While I’m trying to do justice to their journey I can’t help but give you a look behind the scenes as well as some of the interesting side notes I find in traveling in a group.
Our party consists of veterans Nick Habersetzer, Merlin Stockhausen, Norbert Carter and Francis ‘Jerry’ Wanty. We have a bit of a ‘Rat Pack’ feel. Others have compared us to the current TV series Better Late Than Never.
-At Chicago O’Hare my troop got hung up at security. One vet had metal in both knees and an ankle. Years of hard work also took a toll on his mobility. While maneuvering the full body scanner, Merlin Stockhausen had to lift one arm with the other to get it to extend to the TSA directed height. Finally the guy at security scrubbed the idea and said, “Please step out sir, we’ll just pat you down.”
-Another veteran’s carry-on bag set off some travel warnings at security. The carry on is a small Bermuda greenish/blue hard shell case with clasps; almost like a makeup case for a Barbie Doll. The carry on dates to the 1950s and probably hadn’t been open since. The case belonged to the veteran’s wife. She had passed more than a year ago. The TSA donned blue plastic gloves and dumped the contents into a tub. There was a canister of shaving cream, a half dozen random razors, small bars of hotel soap and a light blue rosary mixed in with an array of bobby pins. The TSA was kind and returned all the items to the case and gently closed the clasp.
-The same vet was told to empty his pockets and take off his belt. A hand full of loose change clattered on the metal table. It was accompanied by a pocket full of peppermints and one aluminum pull tab which was destine for the plastic canister at the VFW. And another rosary.
-The stewardesses for Korean Air arrived at our gate in a high-fashion wave. Like church just let out. The fellas stared and commented in their out-loud voice. “They all look the same,” said Nick Habersetzer. The airline obviously had a very strict dress code and appearance standard as they all had a similar cookie-cutter look: short khaki skirt, light blue button down blouse, scarf that resembled a starched piece of Origami caught in a brisk wind and there was an overall loveliness.
-The stewardesses walked the same, smiled the same, laughed the same; it was like an episode of Kate Plus 8 times two.
-I find I am woefully inept at Korean Air technology. I’m in the middle seat on the plane and the Korean to my left is just showing off. He’s removed his shoes and socks and sits in his seat like a bird in an oversized nest. He has also easily mastered his TV remote. We all have our own remote on Korean Air, even though our personal screen is easily within arms reach. The device is slick; a TV remote on one side and a typewriter keyboard/PlayStation control on the other. Very Macgyver.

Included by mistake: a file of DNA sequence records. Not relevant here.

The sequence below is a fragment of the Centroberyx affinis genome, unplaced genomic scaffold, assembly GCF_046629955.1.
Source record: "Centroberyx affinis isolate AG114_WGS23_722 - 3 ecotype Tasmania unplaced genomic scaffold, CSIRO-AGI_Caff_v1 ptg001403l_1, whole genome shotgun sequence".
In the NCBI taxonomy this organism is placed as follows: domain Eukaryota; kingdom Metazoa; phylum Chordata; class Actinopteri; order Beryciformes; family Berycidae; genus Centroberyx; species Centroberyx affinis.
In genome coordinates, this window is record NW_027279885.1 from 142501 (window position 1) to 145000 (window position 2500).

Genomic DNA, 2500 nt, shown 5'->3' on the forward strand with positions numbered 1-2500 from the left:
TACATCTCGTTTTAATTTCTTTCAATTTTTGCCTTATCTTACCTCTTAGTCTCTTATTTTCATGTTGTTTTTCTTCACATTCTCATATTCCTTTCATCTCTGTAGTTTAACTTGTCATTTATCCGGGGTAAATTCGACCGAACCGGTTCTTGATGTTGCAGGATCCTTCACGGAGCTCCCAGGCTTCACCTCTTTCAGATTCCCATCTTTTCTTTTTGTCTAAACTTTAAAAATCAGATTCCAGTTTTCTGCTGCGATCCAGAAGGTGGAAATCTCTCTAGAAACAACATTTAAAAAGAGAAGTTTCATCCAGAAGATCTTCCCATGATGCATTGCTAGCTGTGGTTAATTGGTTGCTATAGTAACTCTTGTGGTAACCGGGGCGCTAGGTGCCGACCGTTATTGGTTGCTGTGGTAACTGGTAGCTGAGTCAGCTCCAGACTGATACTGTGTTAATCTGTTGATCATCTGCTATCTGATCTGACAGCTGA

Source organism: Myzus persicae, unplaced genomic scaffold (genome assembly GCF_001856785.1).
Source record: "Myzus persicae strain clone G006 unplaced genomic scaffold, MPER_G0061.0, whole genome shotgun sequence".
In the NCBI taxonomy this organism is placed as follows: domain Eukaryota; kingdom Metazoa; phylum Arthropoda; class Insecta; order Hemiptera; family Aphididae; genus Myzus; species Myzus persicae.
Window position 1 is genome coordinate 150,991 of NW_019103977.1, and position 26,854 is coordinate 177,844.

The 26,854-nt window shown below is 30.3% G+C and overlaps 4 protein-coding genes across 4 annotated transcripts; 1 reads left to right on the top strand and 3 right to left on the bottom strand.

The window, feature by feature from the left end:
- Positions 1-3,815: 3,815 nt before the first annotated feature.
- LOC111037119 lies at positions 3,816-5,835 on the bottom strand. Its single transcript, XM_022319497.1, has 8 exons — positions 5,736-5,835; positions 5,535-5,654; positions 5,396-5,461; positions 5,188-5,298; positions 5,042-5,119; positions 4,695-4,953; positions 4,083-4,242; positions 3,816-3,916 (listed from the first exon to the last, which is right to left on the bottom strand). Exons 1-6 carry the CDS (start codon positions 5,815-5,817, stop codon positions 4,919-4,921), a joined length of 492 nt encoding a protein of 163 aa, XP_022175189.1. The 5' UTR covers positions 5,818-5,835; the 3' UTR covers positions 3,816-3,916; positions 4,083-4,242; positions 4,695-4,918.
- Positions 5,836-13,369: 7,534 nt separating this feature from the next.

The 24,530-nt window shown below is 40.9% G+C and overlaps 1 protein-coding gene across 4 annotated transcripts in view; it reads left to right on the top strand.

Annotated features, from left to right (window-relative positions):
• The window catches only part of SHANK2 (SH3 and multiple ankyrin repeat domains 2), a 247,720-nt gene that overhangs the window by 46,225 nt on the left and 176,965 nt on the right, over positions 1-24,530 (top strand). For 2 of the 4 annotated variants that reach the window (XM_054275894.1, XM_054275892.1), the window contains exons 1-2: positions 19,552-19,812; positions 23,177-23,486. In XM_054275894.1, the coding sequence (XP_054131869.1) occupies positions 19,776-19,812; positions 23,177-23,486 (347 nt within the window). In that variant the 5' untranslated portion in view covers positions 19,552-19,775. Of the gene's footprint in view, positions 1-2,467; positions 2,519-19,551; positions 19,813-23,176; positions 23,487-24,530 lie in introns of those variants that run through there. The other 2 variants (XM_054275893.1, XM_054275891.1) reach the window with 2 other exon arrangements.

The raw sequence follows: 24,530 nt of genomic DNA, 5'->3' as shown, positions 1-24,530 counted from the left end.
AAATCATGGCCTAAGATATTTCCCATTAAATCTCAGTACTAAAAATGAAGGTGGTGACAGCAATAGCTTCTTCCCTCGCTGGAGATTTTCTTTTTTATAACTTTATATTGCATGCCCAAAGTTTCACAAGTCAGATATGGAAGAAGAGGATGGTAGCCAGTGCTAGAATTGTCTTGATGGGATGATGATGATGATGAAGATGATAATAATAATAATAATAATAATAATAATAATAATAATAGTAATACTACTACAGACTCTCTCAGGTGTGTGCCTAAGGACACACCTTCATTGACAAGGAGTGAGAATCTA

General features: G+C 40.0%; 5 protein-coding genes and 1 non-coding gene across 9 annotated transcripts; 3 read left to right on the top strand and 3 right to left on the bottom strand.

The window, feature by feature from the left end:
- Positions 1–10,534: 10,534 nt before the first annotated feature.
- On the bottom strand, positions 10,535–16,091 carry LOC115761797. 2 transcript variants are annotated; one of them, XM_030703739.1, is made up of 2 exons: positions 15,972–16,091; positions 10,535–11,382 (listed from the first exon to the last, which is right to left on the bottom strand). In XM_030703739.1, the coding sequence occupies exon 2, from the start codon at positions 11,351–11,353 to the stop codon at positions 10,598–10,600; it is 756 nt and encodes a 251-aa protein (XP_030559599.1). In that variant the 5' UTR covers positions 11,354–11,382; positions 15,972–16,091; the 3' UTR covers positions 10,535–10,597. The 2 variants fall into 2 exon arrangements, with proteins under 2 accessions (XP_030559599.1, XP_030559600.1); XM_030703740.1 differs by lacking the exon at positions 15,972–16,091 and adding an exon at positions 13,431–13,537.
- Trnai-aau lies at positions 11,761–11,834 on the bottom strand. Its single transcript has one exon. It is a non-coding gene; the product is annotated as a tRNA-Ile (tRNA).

-I look for the button on my device that will change all the symbols and slashes to English. I also look for the button that will make my neighbor put back on his socks, at least. In dimwit fashion… I can’t find either.
-The flight is about 13 hours. I simply can’t believe a plane this size can carry enough fuel to keep us in the air that long. Norbie Carter is wandering the vast cabin trying to keep circulation in his legs. He finds my seat and taps me on the shoulder. “Would you like to go to a movie with me?” He chuckles at his own wit and keeps moseying down the aisle. I love ‘old-man humor.’ At least now I do…. it’s better than the teen years when your father came into your bedroom on a Saturday morning at 11 a.m. banging a wood spoon on the bottom of a West Bend Company pan telling you this is was a standard wake-up alarm for princesses in England.
-The Koreans are more than happy to see us. Even though they really don’t know us their enthusiasm feels genuine as we’re greeted at the gate. Emily Lee is our coordinator. She’s in her late 20s and full of smiles. Her team is armed with cameras, a willing hand for luggage and more smiles as they struggle to comprehend our Fargo English.